Trevor Cole’s refreshingly candid and complex portraits of contemporary masculinity have won a lot of praise and loyalty from a Canadian readership that, at least according to conventional publishing wisdom, prefers female-centric fiction. It’s true such novels often contain a male protagonist, but he is inevitably the type of reflective, moral, creative soul whose ethical tribulations make for good reading-club fodder.
Cole’s protagonists are neither particularly likeable nor admirable (they wouldn’t make good dinner guests), nor do they elicit easy sympathy from readers. They are largely defined by their obstinate rejection of the moral facts of life, preferring instead the comforts of lurid, ego-pleasing fantasies.
With Practical Jean, his third novel, Cole has turned his comic gifts to a female protagonist, one who embodies the traditionally feminine virtues of empathy, patience, selflessness, and practicality. By the novel’s end, however, Jean will have twisted those virtues into grotesque shapes that the charming lakeside town of Kotemee will never forget.
As the novel opens, “practical” Jean Horemarsh has put in countless hours living up to the cultural expectations assigned to her gender. The nurturing and patient wife of Milt, a good-natured but utterly useless supply teacher and general underachiever, Jean has lived a life of thankless service for as long as she can remember. Though chronically undervalued by her family, Jean doesn’t hesitate to surrender three interminable months to a crushing regime of home care during her mother’s protracted battle with cancer. When Jean returns home to her husband, she discovers a few cracks in the foundation of her plucky demeanour.
Jean’s only regret is that she didn’t suffocate her mother and save the dying woman a lot of useless agony. As she says to Milt, “You think about a lot of things when you’re taking care of your dying mother.” All that matters, Jean concludes, is to experience before death a “moment of beauty, or joy, something exquisite and pure.” Such a bizarrely romantic conclusion is in line with Jean’s underdeveloped non-practical side, normally expressed through her passion for making ceramic reproductions of plants and leaves (never flowers: too florid).
Back at the shop where she sells her creations, Jean cannot put the lessons of her mother’s death behind her. Watching a pair of spry elderly women browse the shelves, she tabulates the evidence of their diminished lives: “their limbs were stiff and sore, their eyes were weak, their skin had gone papery and lax, the internal systems of their bodies were no longer reliable.” Soon Jean is seeing the same forces at work on the bodies of her barely middle-aged friends: “Vicious, ruthless time was grinding away like a jackhammer, pulverizing bit by bit the foundations of their contentment.” It’s only a matter of time, she reasons, before her beloved friends end up as sick as her mother.
At this point, Jean’s practical and perversely romantic sides come together in a monstrous moment of revelation: “Death didn’t have to be slow and agonizing and bleak,” she concludes. Death can actually be a welcome gift delivered by a loving friend. And who better to deliver that gift than Jean? She resolves to kill her treasured friends, and to give each of them a “last moment of beauty” before the killing stroke.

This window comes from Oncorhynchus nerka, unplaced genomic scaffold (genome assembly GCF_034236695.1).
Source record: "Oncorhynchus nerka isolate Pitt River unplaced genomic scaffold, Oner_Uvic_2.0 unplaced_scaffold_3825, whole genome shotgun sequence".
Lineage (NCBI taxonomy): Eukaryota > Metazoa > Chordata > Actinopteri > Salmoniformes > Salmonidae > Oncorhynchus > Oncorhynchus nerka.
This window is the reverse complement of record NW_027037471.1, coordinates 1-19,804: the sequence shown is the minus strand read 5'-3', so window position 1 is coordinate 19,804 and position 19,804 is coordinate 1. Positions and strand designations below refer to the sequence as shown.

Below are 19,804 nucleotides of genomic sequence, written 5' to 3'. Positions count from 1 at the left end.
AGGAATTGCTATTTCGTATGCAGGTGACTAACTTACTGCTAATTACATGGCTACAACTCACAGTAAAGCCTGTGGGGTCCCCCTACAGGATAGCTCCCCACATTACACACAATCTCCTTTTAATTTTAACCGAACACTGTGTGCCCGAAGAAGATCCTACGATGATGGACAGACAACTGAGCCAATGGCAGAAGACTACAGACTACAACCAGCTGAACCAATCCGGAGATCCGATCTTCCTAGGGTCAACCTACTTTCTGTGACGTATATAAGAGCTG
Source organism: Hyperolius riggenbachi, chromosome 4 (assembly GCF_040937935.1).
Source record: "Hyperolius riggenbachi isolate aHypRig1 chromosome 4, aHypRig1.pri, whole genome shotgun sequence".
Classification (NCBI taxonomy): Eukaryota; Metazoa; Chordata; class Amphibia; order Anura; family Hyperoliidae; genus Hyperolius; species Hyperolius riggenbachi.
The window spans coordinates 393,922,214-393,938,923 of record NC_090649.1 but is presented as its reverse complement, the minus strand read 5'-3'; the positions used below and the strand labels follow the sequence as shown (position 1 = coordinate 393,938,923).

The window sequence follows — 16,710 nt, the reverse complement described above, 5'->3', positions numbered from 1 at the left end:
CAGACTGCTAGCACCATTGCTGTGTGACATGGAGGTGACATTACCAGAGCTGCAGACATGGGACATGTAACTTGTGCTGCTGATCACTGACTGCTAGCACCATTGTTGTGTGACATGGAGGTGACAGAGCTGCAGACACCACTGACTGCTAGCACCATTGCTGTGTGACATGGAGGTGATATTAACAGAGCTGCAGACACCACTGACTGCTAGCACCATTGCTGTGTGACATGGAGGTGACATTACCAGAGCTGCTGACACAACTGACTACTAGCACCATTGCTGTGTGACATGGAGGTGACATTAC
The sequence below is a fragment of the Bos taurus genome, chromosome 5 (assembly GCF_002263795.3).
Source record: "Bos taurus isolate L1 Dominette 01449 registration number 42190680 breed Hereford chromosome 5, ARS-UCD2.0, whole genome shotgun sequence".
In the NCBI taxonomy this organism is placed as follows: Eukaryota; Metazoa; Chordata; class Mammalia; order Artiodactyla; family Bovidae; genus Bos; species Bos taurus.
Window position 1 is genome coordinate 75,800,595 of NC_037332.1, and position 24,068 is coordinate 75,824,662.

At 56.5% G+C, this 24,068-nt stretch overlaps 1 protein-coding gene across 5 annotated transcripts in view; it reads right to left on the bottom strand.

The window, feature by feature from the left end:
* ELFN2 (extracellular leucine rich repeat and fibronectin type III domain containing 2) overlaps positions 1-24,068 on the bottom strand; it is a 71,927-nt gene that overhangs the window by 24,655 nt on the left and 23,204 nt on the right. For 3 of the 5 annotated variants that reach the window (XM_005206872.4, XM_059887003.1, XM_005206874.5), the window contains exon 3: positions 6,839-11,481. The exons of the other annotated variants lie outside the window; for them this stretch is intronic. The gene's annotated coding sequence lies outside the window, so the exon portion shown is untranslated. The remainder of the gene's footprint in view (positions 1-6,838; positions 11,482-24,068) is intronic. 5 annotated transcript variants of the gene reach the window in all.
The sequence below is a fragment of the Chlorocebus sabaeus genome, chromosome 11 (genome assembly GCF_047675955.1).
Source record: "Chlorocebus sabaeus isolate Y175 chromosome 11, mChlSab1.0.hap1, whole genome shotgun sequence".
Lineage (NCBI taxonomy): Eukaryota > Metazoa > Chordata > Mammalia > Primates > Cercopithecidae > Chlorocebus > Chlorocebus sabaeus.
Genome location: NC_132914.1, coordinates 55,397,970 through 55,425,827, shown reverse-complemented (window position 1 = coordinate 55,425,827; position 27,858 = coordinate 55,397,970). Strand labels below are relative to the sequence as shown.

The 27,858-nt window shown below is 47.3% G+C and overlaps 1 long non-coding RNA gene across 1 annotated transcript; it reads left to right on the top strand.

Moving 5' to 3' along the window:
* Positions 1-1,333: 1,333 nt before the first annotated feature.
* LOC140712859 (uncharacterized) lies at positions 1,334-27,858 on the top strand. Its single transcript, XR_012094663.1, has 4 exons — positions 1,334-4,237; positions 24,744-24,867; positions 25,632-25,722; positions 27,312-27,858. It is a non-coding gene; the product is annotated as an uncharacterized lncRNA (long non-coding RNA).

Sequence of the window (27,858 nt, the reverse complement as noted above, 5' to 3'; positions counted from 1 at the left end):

Cole has great fun orchestrating the ensuing murders, in the process satirizing everything from small-town pieties to the latent competitiveness and jealousy that simmer beneath the compulsively affirmative surface of female friendship. Jean is as hopelessly narcissistic and aggressive as any of Cole’s male protagonists, but society’s double standards about female aggression force her to enact her rage in ways that parody the notion of feminine “niceness.”
The large cast of characters gives Cole ample opportunity to exercise his gift for comic portraiture. In one scene, an aging ex-boxer “bunche[s] up the heavy features of his face until they look like folds of pork”; in another, Jean responds to her brother’s observation that her sculpture, Mississippi Spleenwort, is “scary,” by snapping, “Well, it’s ferns. They’re prehistoric.” The sharp dialogue and even sharper character details ensure the novel’s intricately plotted scenes rarely lag.
Cole’s comic vision occasionally flags when sending up the mores of small-town Canada. A whiff of stale Leacock hangs over Kotemee’s too placid streets, and if it weren’t for the mention of cell phones and computers, a reader might forget what decade the story takes place in. The world has become a much uglier, less forgiving place since Leacock made his sunshine sketches of Mariposa, a fact not lost on the always practical Jean Horemarsh.--This text refers to an out of print or unavailable edition of this title.
Trevor Cole is a hell of a talent, funny, witty and dark, and I adore him. I like this book!Published on May 12 2013 by Suzanne Taylor
I found the story to be lacking and shallow. I've read black humour that actually had strong humour within it, but I found Practoical Jean to be less than mildly funny. Read morePublished on Jan. 21 2013 by Cindy
If all life is suffering, then Jean Horemarsh is the antidote. And one best avoided. This is a dark, humorous, Twain-like tale of logic taken to its absurd conclusion, but I... Read morePublished on June 14 2011 by Philip E. Nast
I chose this novel for my book club pick. I have to say...I found it to be an entertaining read. From the first paragraph you are not lead into the plot... Read morePublished on Feb. 22 2011 by Rachel Veiner